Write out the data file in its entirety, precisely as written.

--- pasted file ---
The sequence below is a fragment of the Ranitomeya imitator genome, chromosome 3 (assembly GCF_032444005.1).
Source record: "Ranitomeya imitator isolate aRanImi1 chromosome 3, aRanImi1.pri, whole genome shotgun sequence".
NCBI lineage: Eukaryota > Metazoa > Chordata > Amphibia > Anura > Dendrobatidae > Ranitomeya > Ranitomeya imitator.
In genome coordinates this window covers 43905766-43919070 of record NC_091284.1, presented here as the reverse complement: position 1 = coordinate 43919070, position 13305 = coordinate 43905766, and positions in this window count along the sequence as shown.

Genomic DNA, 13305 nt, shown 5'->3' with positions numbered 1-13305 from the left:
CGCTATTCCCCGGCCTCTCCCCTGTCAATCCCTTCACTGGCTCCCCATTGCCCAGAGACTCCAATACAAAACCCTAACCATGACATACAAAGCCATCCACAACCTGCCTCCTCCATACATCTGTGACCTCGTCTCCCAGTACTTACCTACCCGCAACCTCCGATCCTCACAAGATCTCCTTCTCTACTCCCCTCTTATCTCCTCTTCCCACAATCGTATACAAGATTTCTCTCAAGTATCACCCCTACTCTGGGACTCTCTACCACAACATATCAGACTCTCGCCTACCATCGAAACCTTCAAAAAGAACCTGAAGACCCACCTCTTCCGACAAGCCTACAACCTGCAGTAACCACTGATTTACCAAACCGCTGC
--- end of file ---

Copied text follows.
The sequence below is a fragment of the Ranitomeya imitator genome, chromosome 3 (assembly GCF_032444005.1).
Source record: "Ranitomeya imitator isolate aRanImi1 chromosome 3, aRanImi1.pri, whole genome shotgun sequence".
NCBI lineage: Eukaryota > Metazoa > Chordata > Amphibia > Anura > Dendrobatidae > Ranitomeya > Ranitomeya imitator.
In genome coordinates this window covers 43905766-43919070 of record NC_091284.1, presented here as the reverse complement: position 1 = coordinate 43919070, position 13305 = coordinate 43905766, and positions in this window count along the sequence as shown.

Genomic DNA, 13305 nt, shown 5'->3' with positions numbered 1-13305 from the left:
CGCTATTCCCCGGCCTCTCCCCTGTCAATCCCTTCACTGGCTCCCCATTGCCCAGAGACTCCAATACAAAACCCTAACCATGACATACAAAGCCATCCACAACCTGCCTCCTCCATACATCTGTGACCTCGTCTCCCAGTACTTACCTACCCGCAACCTCCGATCCTCACAAGATCTCCTTCTCTACTCCCCTCTTATCTCCTCTTCCCACAATCGTATACAAGATTTCTCTCAAGTATCACCCCTACTCTGGGACTCTCTACCACAACATATCAGACTCTCGCCTACCATCGAAACCTTCAAAAAGAACCTGAAGACCCACCTCTTCCGACAAGCCTACAACCTGCAGTAACCACTGATTTACCAAACCGCTGC